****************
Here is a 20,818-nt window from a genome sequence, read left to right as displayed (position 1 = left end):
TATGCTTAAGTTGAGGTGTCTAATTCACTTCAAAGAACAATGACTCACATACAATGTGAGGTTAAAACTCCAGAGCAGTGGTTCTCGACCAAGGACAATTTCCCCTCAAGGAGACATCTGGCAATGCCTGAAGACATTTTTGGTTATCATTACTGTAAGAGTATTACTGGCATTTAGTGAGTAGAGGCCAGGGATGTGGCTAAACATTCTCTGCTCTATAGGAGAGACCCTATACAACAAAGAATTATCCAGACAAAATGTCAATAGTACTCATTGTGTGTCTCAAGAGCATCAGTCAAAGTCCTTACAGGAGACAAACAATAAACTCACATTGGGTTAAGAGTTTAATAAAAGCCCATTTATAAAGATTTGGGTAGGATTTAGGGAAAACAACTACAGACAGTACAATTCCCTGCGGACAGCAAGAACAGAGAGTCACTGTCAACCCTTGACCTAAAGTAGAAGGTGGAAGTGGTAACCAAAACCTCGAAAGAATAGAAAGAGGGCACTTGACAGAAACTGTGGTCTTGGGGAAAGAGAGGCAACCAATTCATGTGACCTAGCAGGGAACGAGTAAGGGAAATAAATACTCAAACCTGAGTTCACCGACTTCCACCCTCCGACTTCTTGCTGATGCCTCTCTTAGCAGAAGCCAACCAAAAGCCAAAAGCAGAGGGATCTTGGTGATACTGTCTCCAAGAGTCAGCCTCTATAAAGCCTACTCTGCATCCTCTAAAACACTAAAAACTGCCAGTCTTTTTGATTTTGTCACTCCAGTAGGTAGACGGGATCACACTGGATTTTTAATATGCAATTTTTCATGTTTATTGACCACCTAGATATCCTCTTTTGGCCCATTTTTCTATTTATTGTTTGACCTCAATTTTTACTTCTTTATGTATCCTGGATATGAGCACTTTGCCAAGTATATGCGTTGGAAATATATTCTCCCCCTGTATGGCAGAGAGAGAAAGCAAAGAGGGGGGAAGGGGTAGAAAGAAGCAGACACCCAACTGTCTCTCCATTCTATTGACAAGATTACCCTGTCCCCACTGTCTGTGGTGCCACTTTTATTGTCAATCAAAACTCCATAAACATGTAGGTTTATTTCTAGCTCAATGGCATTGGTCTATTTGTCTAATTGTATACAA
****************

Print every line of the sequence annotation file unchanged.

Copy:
Here is a 20,818-nt window from a genome sequence, read left to right as displayed (position 1 = left end):
TATGCTTAAGTTGAGGTGTCTAATTCACTTCAAAGAACAATGACTCACATACAATGTGAGGTTAAAACTCCAGAGCAGTGGTTCTCGACCAAGGACAATTTCCCCTCAAGGAGACATCTGGCAATGCCTGAAGACATTTTTGGTTATCATTACTGTAAGAGTATTACTGGCATTTAGTGAGTAGAGGCCAGGGATGTGGCTAAACATTCTCTGCTCTATAGGAGAGACCCTATACAACAAAGAATTATCCAGACAAAATGTCAATAGTACTCATTGTGTGTCTCAAGAGCATCAGTCAAAGTCCTTACAGGAGACAAACAATAAACTCACATTGGGTTAAGAGTTTAATAAAAGCCCATTTATAAAGATTTGGGTAGGATTTAGGGAAAACAACTACAGACAGTACAATTCCCTGCGGACAGCAAGAACAGAGAGTCACTGTCAACCCTTGACCTAAAGTAGAAGGTGGAAGTGGTAACCAAAACCTCGAAAGAATAGAAAGAGGGCACTTGACAGAAACTGTGGTCTTGGGGAAAGAGAGGCAACCAATTCATGTGACCTAGCAGGGAACGAGTAAGGGAAATAAATACTCAAACCTGAGTTCACCGACTTCCACCCTCCGACTTCTTGCTGATGCCTCTCTTAGCAGAAGCCAACCAAAAGCCAAAAGCAGAGGGATCTTGGTGATACTGTCTCCAAGAGTCAGCCTCTATAAAGCCTACTCTGCATCCTCTAAAACACTAAAAACTGCCAGTCTTTTTGATTTTGTCACTCCAGTAGGTAGACGGGATCACACTGGATTTTTAATATGCAATTTTTCATGTTTATTGACCACCTAGATATCCTCTTTTGGCCCATTTTTCTATTTATTGTTTGACCTCAATTTTTACTTCTTTATGTATCCTGGATATGAGCACTTTGCCAAGTATATGCGTTGGAAATATATTCTCCCCCTGTATGGCAGAGAGAGAAAGCAAAGAGGGGGGAAGGGGTAGAAAGAAGCAGACACCCAACTGTCTCTCCATTCTATTGACAAGATTACCCTGTCCCCACTGTCTGTGGTGCCACTTTTATTGTCAATCAAAACTCCATAAACATGTAGGTTTATTTCTAGCTCAATGGCATTGGTCTATTTGTCTAATTGTATACAA